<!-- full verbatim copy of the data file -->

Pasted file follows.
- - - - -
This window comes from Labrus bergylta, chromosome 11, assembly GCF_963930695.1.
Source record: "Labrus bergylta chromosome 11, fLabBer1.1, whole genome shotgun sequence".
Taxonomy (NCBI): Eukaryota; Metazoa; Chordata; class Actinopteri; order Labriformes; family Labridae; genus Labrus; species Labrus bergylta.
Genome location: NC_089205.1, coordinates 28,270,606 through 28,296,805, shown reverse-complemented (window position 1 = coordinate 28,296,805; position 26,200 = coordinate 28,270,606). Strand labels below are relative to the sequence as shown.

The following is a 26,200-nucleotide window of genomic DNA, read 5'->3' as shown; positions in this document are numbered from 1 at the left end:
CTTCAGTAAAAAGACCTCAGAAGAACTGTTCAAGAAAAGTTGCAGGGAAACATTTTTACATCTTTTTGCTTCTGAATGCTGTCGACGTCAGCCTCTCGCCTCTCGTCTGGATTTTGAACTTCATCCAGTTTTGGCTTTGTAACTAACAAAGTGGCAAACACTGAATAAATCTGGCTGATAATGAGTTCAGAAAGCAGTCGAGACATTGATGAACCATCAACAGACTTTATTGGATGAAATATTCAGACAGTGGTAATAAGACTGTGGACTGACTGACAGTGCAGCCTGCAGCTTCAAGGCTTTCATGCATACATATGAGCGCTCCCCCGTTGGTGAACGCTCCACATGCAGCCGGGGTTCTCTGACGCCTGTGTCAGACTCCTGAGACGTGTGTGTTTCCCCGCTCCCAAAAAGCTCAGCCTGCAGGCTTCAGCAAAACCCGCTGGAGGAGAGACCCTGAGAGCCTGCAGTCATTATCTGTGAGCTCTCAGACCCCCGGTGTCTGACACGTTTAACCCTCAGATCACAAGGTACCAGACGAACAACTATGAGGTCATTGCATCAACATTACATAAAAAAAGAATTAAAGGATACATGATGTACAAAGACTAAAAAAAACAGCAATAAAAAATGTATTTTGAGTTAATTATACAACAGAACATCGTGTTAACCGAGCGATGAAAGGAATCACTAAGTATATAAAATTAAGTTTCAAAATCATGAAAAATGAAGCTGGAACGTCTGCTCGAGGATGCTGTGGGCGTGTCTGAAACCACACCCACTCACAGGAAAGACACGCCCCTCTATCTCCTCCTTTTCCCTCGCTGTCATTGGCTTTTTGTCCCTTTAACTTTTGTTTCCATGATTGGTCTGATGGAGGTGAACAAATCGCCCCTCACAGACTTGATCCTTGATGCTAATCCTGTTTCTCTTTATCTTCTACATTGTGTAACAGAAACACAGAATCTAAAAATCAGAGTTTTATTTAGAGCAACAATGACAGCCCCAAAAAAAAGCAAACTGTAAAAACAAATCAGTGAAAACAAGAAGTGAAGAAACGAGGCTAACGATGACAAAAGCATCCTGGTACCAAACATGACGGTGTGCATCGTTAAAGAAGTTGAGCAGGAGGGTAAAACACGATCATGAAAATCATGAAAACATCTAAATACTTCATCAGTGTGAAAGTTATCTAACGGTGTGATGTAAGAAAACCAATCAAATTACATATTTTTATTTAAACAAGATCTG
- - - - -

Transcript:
This window comes from Labrus bergylta, chromosome 11, assembly GCF_963930695.1.
Source record: "Labrus bergylta chromosome 11, fLabBer1.1, whole genome shotgun sequence".
Taxonomy (NCBI): Eukaryota; Metazoa; Chordata; class Actinopteri; order Labriformes; family Labridae; genus Labrus; species Labrus bergylta.
Genome location: NC_089205.1, coordinates 28,270,606 through 28,296,805, shown reverse-complemented (window position 1 = coordinate 28,296,805; position 26,200 = coordinate 28,270,606). Strand labels below are relative to the sequence as shown.

The following is a 26,200-nucleotide window of genomic DNA, read 5'->3' as shown; positions in this document are numbered from 1 at the left end:
CTTCAGTAAAAAGACCTCAGAAGAACTGTTCAAGAAAAGTTGCAGGGAAACATTTTTACATCTTTTTGCTTCTGAATGCTGTCGACGTCAGCCTCTCGCCTCTCGTCTGGATTTTGAACTTCATCCAGTTTTGGCTTTGTAACTAACAAAGTGGCAAACACTGAATAAATCTGGCTGATAATGAGTTCAGAAAGCAGTCGAGACATTGATGAACCATCAACAGACTTTATTGGATGAAATATTCAGACAGTGGTAATAAGACTGTGGACTGACTGACAGTGCAGCCTGCAGCTTCAAGGCTTTCATGCATACATATGAGCGCTCCCCCGTTGGTGAACGCTCCACATGCAGCCGGGGTTCTCTGACGCCTGTGTCAGACTCCTGAGACGTGTGTGTTTCCCCGCTCCCAAAAAGCTCAGCCTGCAGGCTTCAGCAAAACCCGCTGGAGGAGAGACCCTGAGAGCCTGCAGTCATTATCTGTGAGCTCTCAGACCCCCGGTGTCTGACACGTTTAACCCTCAGATCACAAGGTACCAGACGAACAACTATGAGGTCATTGCATCAACATTACATAAAAAAAGAATTAAAGGATACATGATGTACAAAGACTAAAAAAAACAGCAATAAAAAATGTATTTTGAGTTAATTATACAACAGAACATCGTGTTAACCGAGCGATGAAAGGAATCACTAAGTATATAAAATTAAGTTTCAAAATCATGAAAAATGAAGCTGGAACGTCTGCTCGAGGATGCTGTGGGCGTGTCTGAAACCACACCCACTCACAGGAAAGACACGCCCCTCTATCTCCTCCTTTTCCCTCGCTGTCATTGGCTTTTTGTCCCTTTAACTTTTGTTTCCATGATTGGTCTGATGGAGGTGAACAAATCGCCCCTCACAGACTTGATCCTTGATGCTAATCCTGTTTCTCTTTATCTTCTACATTGTGTAACAGAAACACAGAATCTAAAAATCAGAGTTTTATTTAGAGCAACAATGACAGCCCCAAAAAAAAGCAAACTGTAAAAACAAATCAGTGAAAACAAGAAGTGAAGAAACGAGGCTAACGATGACAAAAGCATCCTGGTACCAAACATGACGGTGTGCATCGTTAAAGAAGTTGAGCAGGAGGGTAAAACACGATCATGAAAATCATGAAAACATCTAAATACTTCATCAGTGTGAAAGTTATCTAACGGTGTGATGTAAGAAAACCAATCAAATTACATATTTTTATTTAAACAAGATCTG